The most obvious examples of Commons are things like the atmosphere, the soil and the oceans. Things on which we all depend, from which we extract what we need to live and into which we insert our waste products. There are many “invisible” Commons too. The information Commons, the trust Commons. Language is a Commons.
“Imagine if energy grids, water treatment systems, transportation networks, information, the internet, even money, were treated as Commons….How would that change attitudes and the principles of governance?”
The internet is a Commons, at least it was in the early days. Unfortunately, as with so much of the Commons, it has been hijacked and co-opted by interests such as profit, influence, power and so on.
The disastrous effects this has had on trust, on the quality of discourse, on mental health and social cohesion in general are plain for all to see now.
Imagine if energy grids, water treatment systems, transportation networks, information, the internet, even money, were treated as Commons. Things in which everyone has a stake and from which everyone benefits, in which everyone has a direct and personal interest. How would that change attitudes and the principles of governance?
“…strong financial incentive to chop down all the forests and to hunt whales to extinction…”
It is pretty obvious that debasing the Commons is, in the long run, self destructive and that enriching or rejuvenating Commons is to the long term benefit of all.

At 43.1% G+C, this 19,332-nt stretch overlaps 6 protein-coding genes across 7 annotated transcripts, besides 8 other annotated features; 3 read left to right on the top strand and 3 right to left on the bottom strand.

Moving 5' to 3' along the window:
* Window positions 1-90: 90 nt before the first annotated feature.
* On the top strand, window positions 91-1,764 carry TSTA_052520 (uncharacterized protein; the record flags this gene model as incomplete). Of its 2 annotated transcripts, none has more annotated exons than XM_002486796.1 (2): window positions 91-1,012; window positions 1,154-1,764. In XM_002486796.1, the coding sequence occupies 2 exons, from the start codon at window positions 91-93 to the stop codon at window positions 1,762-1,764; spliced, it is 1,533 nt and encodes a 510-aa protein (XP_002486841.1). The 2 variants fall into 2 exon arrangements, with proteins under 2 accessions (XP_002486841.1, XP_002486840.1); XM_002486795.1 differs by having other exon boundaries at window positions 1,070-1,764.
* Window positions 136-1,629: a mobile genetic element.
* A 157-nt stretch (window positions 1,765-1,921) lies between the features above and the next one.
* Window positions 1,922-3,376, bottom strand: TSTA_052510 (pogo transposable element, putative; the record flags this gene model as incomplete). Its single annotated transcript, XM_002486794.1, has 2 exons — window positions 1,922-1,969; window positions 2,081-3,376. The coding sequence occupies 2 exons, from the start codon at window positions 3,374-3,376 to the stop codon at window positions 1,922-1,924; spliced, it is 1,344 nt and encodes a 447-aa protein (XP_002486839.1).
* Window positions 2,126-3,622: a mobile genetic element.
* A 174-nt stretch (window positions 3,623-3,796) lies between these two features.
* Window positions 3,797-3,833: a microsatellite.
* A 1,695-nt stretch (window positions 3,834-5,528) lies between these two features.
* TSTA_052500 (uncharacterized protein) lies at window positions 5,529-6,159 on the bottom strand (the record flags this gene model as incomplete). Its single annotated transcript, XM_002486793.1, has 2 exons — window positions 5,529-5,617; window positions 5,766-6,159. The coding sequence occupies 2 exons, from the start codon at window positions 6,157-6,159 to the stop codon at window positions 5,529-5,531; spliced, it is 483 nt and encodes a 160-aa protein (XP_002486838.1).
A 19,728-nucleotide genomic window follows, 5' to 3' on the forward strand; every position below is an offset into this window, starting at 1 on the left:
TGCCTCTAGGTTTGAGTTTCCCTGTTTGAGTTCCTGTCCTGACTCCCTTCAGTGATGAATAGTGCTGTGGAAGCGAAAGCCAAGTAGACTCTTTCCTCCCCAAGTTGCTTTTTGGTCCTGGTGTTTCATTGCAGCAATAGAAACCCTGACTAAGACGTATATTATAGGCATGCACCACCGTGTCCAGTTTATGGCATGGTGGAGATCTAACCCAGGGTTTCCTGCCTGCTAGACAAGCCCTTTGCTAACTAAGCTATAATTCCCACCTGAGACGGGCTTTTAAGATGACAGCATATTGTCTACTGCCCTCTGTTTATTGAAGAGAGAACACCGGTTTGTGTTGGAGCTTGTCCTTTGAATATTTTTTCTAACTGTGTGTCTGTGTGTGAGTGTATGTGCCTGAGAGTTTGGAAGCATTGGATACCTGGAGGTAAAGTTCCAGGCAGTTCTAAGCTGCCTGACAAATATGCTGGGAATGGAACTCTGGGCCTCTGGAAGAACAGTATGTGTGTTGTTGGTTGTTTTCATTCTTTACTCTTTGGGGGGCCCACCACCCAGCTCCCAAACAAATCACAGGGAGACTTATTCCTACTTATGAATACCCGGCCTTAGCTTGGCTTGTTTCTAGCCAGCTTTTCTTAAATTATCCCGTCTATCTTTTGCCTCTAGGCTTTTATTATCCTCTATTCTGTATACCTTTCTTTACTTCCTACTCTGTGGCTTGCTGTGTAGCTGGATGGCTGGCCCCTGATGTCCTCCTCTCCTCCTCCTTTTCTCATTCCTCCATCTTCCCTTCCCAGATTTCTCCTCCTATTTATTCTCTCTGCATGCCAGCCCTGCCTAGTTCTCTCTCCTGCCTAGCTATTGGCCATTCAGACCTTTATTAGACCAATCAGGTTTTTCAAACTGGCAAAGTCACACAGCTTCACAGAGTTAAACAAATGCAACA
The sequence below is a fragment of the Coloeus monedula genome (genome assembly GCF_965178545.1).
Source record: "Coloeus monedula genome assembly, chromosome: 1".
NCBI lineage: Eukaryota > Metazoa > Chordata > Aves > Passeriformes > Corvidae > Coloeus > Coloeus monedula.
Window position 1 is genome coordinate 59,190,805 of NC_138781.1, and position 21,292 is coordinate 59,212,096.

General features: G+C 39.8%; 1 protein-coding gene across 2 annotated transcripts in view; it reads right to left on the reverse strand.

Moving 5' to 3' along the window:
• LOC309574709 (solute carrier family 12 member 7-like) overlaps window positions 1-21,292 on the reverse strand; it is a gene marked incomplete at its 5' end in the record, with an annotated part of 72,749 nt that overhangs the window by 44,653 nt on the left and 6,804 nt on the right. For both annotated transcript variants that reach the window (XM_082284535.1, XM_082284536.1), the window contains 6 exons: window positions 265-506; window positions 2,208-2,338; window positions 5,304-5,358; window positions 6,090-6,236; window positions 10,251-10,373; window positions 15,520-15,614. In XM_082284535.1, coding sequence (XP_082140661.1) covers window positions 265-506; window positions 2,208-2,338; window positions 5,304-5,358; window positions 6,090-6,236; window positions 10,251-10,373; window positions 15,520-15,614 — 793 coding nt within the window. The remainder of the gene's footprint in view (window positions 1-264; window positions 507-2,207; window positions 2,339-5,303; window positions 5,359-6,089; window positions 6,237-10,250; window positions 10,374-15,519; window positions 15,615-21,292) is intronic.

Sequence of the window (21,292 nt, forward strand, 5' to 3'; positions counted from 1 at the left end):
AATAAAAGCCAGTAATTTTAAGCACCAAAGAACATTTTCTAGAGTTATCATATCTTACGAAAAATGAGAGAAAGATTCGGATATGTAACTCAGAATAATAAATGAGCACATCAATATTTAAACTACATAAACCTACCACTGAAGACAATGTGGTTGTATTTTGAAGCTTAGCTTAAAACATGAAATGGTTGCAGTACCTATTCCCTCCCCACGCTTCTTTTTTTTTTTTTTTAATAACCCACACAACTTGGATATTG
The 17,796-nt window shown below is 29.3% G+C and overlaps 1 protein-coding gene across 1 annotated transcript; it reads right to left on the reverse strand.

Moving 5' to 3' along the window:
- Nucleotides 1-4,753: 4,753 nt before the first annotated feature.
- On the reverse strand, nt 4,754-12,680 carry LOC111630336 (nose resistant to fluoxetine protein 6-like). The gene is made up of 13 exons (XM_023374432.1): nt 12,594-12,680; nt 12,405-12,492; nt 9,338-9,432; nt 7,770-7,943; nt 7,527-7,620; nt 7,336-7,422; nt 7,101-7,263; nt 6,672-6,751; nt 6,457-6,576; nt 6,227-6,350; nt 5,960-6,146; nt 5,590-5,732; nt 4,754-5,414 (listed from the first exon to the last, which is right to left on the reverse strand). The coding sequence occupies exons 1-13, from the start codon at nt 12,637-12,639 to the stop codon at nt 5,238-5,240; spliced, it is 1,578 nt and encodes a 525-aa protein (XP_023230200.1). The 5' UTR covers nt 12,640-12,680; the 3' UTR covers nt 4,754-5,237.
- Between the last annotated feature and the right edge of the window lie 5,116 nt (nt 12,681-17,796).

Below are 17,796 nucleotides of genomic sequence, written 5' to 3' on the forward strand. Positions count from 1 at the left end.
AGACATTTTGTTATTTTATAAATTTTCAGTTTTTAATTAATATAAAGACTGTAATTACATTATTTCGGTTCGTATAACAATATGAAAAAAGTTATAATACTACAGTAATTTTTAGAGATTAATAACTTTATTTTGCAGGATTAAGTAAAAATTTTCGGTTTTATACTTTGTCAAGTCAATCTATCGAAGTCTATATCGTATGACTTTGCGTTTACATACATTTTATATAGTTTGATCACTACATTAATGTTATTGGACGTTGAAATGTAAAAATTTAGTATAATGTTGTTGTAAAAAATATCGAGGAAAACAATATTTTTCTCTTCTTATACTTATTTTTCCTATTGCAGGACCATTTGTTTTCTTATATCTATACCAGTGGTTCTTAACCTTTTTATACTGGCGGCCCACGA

Good governance and management of the Commons is therefore among the most important directions in which we should be orienting ourselves and yet is all too often ignored or only paid lip service to by our current systems.
If we continue to extract from and externalise unpaid costs into the world as we do, the “tragedies of the Commons” will continue on, getting worse and worse. In the same way that a tumour, by hoarding nutrients and growing out of control eventually kills the body in which it is growing and thus itself, we as a society, in the pursuit of GDP and profit growth, run the very real risk of irretrievably debasing the substrate on which we all ultimately depend.
“Measured in money terms, the most profitable activity that exists in this world, by far, is War. Is this really something we wish to incentivise so strongly?”
Here are just a few examples of this kind of thinking in action: